If you're a staunch admirer of devoted, regal and semi-long-haired cats, then the Siberian may be exactly your kind of feline. When considering what type of kitty to bring into your home, a little knowledge of a breed's typical life expectancy might be helpful in making your final decision.
About the Siberian
The Siberian, as its name indicates, originates in the Siberia part of Russia. According to the Cat Fanciers Association, the domestic breed has an extensive past that goes back for a whole millennium -- minimum. Siberian cats are a relatively new introduction to the United States, having officially emerged in the nation in 1990. The robust, medium-sized breed is also relatively hard to find and acquire for interested potential owners.
Although it always depends on the individual feline, Siberian cats often have a lifespan ranging from about 10 to 18 years in age. However, how long a Siberian kitty lives is determined by many diverse factors, from individual health circumstances to diet. Some Siberians may surpass 18 years old, while others might not even make it to 10, unfortunately. Remember, all cats are made differently.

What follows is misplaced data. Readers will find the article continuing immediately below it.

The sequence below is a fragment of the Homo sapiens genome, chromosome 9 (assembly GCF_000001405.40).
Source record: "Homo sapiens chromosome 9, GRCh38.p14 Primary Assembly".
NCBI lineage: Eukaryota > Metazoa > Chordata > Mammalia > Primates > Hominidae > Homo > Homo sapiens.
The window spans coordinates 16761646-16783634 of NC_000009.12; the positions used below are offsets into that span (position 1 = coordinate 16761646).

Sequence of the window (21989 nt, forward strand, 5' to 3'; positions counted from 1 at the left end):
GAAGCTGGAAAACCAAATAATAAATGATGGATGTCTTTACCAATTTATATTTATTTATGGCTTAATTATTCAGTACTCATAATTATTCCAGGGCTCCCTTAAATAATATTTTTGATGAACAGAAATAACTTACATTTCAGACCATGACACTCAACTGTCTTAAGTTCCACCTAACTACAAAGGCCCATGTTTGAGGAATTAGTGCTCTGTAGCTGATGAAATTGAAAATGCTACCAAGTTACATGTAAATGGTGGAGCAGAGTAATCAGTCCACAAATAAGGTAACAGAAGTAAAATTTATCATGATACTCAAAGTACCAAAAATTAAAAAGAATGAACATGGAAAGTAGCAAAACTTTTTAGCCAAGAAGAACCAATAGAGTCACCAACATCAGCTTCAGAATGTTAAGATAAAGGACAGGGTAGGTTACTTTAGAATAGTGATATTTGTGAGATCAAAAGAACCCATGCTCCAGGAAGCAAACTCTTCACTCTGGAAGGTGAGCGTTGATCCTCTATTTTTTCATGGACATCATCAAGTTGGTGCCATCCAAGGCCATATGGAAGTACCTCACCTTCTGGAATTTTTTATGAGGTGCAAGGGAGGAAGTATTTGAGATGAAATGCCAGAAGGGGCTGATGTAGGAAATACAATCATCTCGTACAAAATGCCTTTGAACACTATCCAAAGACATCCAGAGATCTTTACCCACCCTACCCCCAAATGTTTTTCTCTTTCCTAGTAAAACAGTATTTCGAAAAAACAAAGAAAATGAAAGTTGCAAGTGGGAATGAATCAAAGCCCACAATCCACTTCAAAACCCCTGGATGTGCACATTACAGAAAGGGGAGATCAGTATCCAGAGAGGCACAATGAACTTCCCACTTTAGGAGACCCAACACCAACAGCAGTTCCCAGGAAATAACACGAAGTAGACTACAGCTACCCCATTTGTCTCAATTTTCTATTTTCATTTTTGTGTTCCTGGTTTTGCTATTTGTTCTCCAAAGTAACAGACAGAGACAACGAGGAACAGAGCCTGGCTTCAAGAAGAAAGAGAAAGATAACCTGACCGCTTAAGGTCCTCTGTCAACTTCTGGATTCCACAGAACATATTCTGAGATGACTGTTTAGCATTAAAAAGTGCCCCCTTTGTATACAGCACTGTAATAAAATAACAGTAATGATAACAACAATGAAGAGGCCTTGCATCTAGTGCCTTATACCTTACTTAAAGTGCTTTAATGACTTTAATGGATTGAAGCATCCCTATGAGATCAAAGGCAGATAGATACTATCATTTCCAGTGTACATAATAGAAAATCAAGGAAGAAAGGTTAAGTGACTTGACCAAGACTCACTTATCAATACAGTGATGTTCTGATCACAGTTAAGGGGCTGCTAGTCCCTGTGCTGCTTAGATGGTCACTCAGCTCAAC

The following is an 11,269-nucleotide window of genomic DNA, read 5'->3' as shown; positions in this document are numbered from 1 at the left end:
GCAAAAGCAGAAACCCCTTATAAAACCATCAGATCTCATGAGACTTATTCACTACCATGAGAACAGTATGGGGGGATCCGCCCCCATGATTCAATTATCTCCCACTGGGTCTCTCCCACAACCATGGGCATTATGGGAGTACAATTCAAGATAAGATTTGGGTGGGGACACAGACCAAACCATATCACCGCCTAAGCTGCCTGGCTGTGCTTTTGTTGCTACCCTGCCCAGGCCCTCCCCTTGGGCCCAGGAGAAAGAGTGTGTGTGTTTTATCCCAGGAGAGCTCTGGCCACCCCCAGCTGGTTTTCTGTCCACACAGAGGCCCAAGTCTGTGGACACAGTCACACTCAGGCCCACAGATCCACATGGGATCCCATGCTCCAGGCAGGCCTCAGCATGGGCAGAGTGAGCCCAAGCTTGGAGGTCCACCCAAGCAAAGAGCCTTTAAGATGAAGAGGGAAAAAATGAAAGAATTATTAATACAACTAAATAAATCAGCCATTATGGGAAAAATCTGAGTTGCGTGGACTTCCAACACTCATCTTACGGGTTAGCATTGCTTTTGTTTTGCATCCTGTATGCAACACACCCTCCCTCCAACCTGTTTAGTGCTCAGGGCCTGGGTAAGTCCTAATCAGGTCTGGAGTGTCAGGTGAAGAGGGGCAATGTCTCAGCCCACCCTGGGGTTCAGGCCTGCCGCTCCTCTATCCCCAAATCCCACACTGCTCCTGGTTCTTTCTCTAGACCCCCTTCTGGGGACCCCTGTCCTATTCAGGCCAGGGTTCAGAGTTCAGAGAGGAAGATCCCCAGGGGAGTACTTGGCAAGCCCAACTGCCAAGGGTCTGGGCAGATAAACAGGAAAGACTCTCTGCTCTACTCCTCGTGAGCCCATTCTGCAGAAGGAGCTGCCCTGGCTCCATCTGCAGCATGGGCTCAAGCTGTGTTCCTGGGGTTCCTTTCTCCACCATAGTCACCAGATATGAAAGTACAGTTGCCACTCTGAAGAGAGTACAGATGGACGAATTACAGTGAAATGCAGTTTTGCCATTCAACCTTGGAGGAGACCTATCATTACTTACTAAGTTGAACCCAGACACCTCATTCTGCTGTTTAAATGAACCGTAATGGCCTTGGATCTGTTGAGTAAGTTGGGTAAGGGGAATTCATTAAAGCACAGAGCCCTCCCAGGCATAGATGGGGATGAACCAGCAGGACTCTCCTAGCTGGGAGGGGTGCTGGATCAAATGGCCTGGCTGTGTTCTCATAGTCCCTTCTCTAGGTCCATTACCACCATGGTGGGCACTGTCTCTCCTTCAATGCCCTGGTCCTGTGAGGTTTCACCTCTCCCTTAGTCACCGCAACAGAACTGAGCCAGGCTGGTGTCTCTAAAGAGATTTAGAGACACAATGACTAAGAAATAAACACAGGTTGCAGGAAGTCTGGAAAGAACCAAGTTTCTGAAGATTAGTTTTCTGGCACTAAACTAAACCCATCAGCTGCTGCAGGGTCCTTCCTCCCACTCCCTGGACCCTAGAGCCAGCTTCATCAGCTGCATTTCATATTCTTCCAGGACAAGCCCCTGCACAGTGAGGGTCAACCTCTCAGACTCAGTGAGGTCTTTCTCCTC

Certain cat breeds possess genetic dispositions to certain types of ailments that can shorten their average lifespans. Although Siberians as a breed are usually very healthy, sturdy and tough, one medical issue that sometimes is associated with it is called hypertrophic cardiomyopathy. The heart disease triggers the heart cells to increase in size, and ultimately decreasing the flow of blood. Some Siberians might be more prone to this condition than cats of other breeds.
A Siberian cat's level of physical exercise can also affect his lifespan. If you decide to bring one of these fluff balls into your home, it's up to you to make sure that he stays as fit as a fiddle -- for as long as possible. Daily exercise is a must, whether you encourage your kitty to run after a laser pointer or play fetch, a la canine style. The more physically fit and active a Siberian stays, the lower the risk of obesity and other potentially lifespan-reducing diseases -- think diabetes, for example.